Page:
La Vallita Mágica

La Vallita Mágica is both an urban activism strategy and a prototype of civic design, which would allow many public schools without much space, located next to squares and parks in congested urban environments, to use part of these as one more playground for their students.

Many of the public schools in the center of Madrid have small playgrounds, sandwiched between buildings. They are noisy, without views and without sunlight, conditions that have a negative impact on the health and development of young schoolchildren. Buying lots to expand these patios does not seem economically feasible given that the center of Madrid is dense and expensive. This same situation can be extrapolated to other cities in Spain. For those schools located in squares and parks, La Vallita Mágica could be a feasible and almost immediate solution.

In this sense, the Pi y Margall Center for Infant and Primary Education in Plaza Dos de Mayo in Madrid is a good case study: at the same time that children are at school, the square that gives access to the school is practically empty, and it will be empty until the end of the working day, when it will be filled with people having a drink on the terraces or in the square. The school is publicly owned. The square is publicly owned. Couldn’t a part of this square be prepared to serve as a school yard just when this square is empty, and do it in conditions in which the privacy and safety of children can be guaranteed?

The squares need street furniture, which, if not placed, will end up privatized in the form of terraces for bars and restaurants. The squares need seats and shadows that can be vegetation or in the form of pergolas that, in addition, have a structure capable of mounting solar panels and other useful elements for the city.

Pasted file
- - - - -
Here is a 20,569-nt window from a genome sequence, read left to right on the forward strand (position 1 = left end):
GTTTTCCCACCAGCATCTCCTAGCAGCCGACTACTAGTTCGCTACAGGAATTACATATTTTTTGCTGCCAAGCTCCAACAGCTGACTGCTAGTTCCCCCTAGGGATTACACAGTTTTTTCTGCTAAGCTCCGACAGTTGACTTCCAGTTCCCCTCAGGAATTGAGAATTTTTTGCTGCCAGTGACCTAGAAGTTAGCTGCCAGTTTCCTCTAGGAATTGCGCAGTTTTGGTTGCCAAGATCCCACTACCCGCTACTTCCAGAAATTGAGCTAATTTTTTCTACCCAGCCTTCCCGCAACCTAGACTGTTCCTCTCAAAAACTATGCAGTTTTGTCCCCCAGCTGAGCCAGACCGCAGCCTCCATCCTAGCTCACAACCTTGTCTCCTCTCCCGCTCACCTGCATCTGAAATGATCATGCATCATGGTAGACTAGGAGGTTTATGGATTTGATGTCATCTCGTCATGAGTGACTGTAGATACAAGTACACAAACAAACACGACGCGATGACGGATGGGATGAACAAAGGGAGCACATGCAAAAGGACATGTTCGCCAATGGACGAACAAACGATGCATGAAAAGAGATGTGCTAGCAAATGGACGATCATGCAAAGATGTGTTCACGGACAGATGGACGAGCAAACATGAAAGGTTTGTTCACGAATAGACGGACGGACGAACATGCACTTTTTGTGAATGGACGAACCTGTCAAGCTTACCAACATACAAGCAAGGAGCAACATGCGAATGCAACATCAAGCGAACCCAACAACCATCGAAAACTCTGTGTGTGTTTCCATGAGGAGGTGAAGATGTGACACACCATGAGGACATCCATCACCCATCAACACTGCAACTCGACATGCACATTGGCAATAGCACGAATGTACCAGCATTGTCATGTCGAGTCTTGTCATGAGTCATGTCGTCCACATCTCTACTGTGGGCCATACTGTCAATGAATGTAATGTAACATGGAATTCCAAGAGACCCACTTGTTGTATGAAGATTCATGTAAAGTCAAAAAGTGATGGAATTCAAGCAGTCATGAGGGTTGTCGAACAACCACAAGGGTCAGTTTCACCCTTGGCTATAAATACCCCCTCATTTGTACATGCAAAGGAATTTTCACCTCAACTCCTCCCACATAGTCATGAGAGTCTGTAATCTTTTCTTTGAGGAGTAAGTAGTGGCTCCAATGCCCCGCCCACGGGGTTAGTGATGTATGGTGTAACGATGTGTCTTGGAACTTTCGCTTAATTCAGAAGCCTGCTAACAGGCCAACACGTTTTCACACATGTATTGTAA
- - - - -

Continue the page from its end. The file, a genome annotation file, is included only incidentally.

In Plaza 2 de Mayo, we could have pergolas that would shade its central part, play with the trees and perhaps add a little more green to the whole. During school hours, when the square is empty, the pergola lowers and closes a section of the square, becomes a fence and allows the school to use part of the square for outdoor activities.

It would be a series of standard mechanisms, already commonly used, tested and safe. They only need small design adjustments to adapt them to this new use.

Urban Space Station

A prototype for the general invasion of rooftops and other residual spaces with high biodiversity, redemptive ecosystems, USS-s serve as seeds, catalyzing a natural recuperation of the city’s surfaces. Their uses range from scientific and educative to recreational, while they capture carbon emissions and generate oxygen. ETFE’s double skin allows for the structure to be lightweight and creates a heat exchange. Rainwater accumulates in underbelly bags, while the texture design of the structure itself helps channel the airflow to generate electricity. Secondary use as ultra-fine particulate collector has demonstrated capable of passively cleaning street-level air near host buildings. A 40% of this prototype (USS 1.0)  was built and tested within the exhibition Souls & Machines, Digital Art & New Media, held in 2008, at the National Art Museum Reina Sofía in Madrid. In 2016, a 1:1 prototype was built for the Art Triennial Emscherkunst. Placed on top of an existent building, docked onto the air conditioning of the surrounding buildings, it created a cleaning circulation; the building’s waste air and warmth were filtered by the USSs plants, cleaned, and enriched with oxygen before it was led back into the building.


Professor Justo Isasi’s Lessons